Surprisingly often, pet parents rescue or adopt female dogs that are billed as spayed but…aren’t. There’s really no great way to tell that your female dog hasn’t actually been spayed unless she has a visible scar, but those are often difficult to see anyway between her skin and fur.
Why does it matter? Because a female dog in heat presents a lot of signs, some of them worrying if you don’t understand why they’re happening. In some cases, a dog in heat can actually develop pyometra, a condition that can be life-threatening if left without treatment.
Here’s what to expect if you’re surprised your dog is going into heat.
0-30 Minutes In: Notice the Changes
Many of the first signs of a dog going into heat are behavioral, which means they can be subtle. Dogs generally go into heat around twice a year, so you may have only had your rescued pooch for a couple of weeks or month before her heat sets in. That makes it even trickier to spot behavioral abnormalities. You might notice your dog being sleepier than usual, or more agitated. She may get more clingy or the opposite, needing space. Some dogs tail-tuck, which means they literally try and hide their private parts with their tails.
The more obvious signs of a female dog in heat are physical, but they vary widely dog-to-dog. A swollen vulva is the most common physical sign, but that can be hard to spot unless you’re specifically looking. Bleeding doesn’t always happen but when it does, it’s usually light at first, then heavier the last few days. Unexpected vaginal bleeding is the first sign for many pet parents that their dog isn’t spayed; it can be really alarming if you’re not anticipating it!
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30-60 Minutes In: Create a Plan
Once your dog is in heat, there’s really no getting around it. You’ve got to help her ride it out. If your dog is bleeding, she’ll probably keep the mess minimal by licking herself clean. It’s still a good idea to put towels down on your furniture, though, and she may need a bath or some spot-cleaning.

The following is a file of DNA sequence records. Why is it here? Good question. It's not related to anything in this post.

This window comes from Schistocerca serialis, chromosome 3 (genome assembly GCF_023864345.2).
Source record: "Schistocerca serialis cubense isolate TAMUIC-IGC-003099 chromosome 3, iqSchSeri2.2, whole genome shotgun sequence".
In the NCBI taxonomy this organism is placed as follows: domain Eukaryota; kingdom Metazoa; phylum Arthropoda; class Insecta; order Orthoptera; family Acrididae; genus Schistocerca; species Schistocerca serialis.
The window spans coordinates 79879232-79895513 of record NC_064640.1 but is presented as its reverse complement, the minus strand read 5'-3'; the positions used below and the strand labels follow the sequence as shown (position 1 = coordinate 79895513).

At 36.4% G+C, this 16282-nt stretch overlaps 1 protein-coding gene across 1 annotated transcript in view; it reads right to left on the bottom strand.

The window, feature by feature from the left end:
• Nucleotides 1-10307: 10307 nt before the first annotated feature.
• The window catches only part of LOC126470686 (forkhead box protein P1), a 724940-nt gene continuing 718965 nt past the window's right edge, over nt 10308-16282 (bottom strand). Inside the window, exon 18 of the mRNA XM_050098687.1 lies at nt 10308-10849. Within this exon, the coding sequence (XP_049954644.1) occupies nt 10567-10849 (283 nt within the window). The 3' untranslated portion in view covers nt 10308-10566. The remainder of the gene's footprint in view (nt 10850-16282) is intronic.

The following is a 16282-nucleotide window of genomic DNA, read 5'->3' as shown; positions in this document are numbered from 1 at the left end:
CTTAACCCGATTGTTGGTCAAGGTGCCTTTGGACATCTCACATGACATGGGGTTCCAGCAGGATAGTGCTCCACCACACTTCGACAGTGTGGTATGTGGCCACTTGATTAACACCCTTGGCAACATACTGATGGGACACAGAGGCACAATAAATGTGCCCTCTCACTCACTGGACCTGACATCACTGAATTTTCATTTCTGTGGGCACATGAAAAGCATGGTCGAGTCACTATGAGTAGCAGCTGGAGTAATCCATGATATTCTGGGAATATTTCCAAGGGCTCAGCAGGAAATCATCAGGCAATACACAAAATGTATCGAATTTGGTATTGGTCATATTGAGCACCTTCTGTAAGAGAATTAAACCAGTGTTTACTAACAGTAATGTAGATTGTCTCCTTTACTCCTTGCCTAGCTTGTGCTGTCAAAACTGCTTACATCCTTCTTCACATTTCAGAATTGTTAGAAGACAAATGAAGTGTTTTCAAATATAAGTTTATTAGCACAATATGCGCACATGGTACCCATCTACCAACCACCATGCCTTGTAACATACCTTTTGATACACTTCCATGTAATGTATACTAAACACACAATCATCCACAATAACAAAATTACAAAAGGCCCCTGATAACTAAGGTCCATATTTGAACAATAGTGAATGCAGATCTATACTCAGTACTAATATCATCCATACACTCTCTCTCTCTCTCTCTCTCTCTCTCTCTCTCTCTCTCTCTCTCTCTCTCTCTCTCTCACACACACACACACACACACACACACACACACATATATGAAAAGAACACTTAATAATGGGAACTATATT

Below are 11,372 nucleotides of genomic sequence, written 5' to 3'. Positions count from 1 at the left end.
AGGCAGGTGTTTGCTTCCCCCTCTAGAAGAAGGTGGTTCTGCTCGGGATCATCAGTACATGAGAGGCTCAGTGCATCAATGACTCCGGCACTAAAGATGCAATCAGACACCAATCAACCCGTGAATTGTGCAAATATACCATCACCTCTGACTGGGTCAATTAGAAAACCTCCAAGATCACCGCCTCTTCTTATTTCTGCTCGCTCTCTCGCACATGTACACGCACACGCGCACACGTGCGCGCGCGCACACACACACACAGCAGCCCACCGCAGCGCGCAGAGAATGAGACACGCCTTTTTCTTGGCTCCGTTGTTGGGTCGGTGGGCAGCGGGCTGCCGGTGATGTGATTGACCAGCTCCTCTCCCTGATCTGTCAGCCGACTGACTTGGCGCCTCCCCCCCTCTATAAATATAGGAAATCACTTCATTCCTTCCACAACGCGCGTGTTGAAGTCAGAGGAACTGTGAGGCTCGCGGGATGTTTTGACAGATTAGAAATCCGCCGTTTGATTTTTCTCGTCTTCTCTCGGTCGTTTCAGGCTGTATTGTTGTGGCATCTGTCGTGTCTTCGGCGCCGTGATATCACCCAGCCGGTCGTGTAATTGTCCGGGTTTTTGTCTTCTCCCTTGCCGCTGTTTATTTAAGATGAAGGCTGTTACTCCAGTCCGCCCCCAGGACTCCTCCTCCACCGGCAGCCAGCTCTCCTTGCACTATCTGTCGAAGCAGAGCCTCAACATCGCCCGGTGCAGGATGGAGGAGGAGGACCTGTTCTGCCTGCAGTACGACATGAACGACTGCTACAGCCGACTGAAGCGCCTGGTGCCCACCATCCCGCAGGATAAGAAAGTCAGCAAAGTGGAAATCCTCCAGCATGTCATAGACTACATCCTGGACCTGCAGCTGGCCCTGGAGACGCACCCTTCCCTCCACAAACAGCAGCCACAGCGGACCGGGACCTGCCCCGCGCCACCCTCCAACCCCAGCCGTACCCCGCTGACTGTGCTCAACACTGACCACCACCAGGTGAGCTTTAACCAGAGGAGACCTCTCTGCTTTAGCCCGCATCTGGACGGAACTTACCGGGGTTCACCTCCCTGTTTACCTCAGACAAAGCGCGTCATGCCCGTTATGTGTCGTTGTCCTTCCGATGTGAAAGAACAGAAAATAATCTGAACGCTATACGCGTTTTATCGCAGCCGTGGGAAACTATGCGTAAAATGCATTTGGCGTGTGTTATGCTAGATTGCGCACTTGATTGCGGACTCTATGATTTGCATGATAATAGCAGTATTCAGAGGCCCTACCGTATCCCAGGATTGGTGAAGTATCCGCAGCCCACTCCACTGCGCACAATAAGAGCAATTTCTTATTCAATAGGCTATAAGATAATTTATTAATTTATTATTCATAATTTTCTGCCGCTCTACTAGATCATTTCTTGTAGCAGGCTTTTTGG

You also want to think back on any variances you’ve seen in her routine over the last couple of days. Some dogs in heat get extra-hungry while some don’t want much to eat. Others need more rest than usual, which some have energy to spare.
Un-spayed dogs occasionally develop what’s known as pyometra, an infection in the uterus. The effects of the infection usually show up a few weeks after the dog’s last complete heat cycle and van vary widely. It’s entirely possible to mistake pyometra for an unexpected heat cycle, but pyometra must be treated quickly and aggressively by a professional.
The signs of pyometra can include an oozing, pussy discharge, lethargy, lack of appetite, fever, and in the most serious cases, a distended abdomen. If you have any suspicion that your dog isn’t in heat but has pyometra, call your veterinarian immediately or take her to an emergency clinic if it’s after hours.
30 Minutes-2 Hours In: Go Into Lockdown
Your dog’s “heat” doesn’t technically begin until her vulva softens and her bleeding all but stops; this is when she’s actually fertile. You may notice she stops tail-tucking and wants to go outside (to breed!) Your biggest priority now is keeping her indoors. Male dogs can smell females in heat from miles away and will cross oceans to mate with them. Don’t let this heat surprise turn into a puppy surprise.
Once her heat is over (usually 1-3 weeks after her symptoms began), it’s time to schedule an appointment for her to be spayed. Every heat cycle your dog goes through increases her risk of cancer, so the sooner the better. Most vets agree that dogs over 4-6 months of age can safely handle the spaying procedure.
Questions about your dog’s heat cycle?